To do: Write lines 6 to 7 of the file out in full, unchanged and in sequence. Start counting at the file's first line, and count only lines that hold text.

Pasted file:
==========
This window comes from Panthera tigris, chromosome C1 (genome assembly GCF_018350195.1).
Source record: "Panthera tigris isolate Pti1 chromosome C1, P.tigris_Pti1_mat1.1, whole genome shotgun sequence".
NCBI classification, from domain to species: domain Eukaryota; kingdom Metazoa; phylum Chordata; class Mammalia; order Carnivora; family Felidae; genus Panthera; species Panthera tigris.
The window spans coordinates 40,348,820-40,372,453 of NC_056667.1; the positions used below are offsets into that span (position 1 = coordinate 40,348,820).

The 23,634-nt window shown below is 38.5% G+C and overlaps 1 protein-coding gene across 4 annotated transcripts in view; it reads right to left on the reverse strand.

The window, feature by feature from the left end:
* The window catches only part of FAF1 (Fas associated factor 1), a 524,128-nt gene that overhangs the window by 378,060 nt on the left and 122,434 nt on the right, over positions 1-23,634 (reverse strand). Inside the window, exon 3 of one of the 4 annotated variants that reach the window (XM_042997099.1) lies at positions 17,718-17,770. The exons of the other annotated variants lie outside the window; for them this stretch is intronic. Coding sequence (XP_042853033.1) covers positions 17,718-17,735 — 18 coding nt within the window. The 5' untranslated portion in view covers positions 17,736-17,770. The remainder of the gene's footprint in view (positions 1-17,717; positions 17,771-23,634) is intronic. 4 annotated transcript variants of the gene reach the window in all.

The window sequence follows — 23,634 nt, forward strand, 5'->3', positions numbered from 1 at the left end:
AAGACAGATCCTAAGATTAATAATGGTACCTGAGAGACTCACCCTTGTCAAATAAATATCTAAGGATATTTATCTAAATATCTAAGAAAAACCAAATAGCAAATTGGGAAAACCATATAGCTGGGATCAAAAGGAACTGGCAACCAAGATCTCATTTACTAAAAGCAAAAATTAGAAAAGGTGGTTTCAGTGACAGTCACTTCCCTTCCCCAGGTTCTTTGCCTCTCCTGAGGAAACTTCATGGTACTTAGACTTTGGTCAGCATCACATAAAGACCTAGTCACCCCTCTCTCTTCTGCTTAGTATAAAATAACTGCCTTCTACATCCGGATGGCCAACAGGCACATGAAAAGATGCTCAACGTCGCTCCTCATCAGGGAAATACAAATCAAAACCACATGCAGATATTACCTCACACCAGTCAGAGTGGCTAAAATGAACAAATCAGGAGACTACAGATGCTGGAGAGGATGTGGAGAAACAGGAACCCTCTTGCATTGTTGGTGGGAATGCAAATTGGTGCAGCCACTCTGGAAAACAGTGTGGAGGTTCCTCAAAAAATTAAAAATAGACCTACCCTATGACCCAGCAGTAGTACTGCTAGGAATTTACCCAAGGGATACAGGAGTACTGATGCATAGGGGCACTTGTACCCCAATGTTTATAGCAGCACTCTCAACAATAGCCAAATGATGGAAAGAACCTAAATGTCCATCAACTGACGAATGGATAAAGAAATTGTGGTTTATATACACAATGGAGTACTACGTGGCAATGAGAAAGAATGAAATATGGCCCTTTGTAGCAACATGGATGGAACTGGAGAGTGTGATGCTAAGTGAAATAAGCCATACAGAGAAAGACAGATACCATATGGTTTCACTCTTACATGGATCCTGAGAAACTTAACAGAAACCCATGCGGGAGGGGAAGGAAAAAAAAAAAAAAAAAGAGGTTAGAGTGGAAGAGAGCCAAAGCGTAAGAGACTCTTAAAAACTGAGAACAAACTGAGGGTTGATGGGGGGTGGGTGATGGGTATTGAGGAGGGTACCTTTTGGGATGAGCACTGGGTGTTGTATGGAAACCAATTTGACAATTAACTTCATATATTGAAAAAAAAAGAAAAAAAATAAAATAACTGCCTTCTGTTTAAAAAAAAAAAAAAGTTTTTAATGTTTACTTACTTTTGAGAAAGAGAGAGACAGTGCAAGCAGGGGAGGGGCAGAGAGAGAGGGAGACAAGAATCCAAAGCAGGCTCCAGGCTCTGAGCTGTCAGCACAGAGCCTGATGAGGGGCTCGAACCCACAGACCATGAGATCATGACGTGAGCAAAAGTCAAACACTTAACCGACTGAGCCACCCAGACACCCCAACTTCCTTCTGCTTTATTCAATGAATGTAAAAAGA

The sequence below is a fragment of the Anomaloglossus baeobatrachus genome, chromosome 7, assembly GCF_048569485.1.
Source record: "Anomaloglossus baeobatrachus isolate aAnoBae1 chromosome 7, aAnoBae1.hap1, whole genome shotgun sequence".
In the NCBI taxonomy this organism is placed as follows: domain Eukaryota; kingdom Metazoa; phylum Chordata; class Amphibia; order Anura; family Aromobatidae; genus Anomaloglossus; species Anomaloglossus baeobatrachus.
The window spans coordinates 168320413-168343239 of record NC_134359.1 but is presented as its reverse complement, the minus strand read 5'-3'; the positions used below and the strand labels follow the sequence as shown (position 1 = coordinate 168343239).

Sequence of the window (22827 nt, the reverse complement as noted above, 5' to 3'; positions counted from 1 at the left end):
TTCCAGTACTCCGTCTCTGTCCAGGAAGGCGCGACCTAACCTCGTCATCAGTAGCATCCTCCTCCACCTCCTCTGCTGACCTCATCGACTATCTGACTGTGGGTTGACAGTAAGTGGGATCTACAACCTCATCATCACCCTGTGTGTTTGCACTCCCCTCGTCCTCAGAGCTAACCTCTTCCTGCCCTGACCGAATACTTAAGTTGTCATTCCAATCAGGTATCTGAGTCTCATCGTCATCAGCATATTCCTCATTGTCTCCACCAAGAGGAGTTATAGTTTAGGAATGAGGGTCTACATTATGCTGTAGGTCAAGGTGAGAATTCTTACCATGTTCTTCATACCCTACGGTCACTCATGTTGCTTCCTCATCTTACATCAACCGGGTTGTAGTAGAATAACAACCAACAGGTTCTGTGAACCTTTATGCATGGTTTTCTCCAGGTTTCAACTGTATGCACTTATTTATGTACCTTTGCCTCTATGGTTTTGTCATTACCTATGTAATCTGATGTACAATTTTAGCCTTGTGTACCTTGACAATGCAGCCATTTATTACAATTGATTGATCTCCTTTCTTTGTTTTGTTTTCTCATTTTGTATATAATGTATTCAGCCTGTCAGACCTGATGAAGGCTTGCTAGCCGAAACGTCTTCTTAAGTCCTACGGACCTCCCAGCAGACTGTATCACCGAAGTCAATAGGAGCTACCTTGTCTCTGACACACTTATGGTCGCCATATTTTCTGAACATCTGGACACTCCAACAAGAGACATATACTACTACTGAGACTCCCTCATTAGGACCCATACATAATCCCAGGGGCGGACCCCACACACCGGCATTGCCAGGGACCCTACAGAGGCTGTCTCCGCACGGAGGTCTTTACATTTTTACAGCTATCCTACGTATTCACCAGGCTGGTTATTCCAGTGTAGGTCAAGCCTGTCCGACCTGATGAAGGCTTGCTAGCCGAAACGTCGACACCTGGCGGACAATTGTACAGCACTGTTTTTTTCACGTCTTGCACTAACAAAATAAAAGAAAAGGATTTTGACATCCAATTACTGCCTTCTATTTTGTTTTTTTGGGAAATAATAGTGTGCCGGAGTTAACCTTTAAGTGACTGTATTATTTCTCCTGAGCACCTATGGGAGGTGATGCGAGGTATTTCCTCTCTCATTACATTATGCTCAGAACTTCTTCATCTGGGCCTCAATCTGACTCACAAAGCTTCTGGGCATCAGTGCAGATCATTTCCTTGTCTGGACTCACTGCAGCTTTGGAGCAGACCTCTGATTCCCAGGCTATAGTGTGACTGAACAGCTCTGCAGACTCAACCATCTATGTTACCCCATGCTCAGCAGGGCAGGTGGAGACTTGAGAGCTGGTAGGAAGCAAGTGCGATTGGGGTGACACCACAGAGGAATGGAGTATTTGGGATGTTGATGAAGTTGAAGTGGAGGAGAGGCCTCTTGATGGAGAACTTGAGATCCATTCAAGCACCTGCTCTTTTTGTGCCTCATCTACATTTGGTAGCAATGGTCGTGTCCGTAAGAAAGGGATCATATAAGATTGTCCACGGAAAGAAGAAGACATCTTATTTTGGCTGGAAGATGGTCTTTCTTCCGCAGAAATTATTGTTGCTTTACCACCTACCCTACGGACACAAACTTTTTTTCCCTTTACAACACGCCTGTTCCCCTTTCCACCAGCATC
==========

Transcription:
The window, feature by feature from the left end:
* The window catches only part of FAF1 (Fas associated factor 1), a 524,128-nt gene that overhangs the window by 378,060 nt on the left and 122,434 nt on the right, over positions 1-23,634 (reverse strand). Inside the window, exon 3 of one of the 4 annotated variants that reach the window (XM_042997099.1) lies at positions 17,718-17,770. The exons of the other annotated variants lie outside the window; for them this stretch is intronic. Coding sequence (XP_042853033.1) covers positions 17,718-17,735 — 18 coding nt within the window. The 5' untranslated portion in view covers positions 17,736-17,770. The remainder of the gene's footprint in view (positions 1-17,717; positions 17,771-23,634) is intronic. 4 annotated transcript variants of the gene reach the window in all.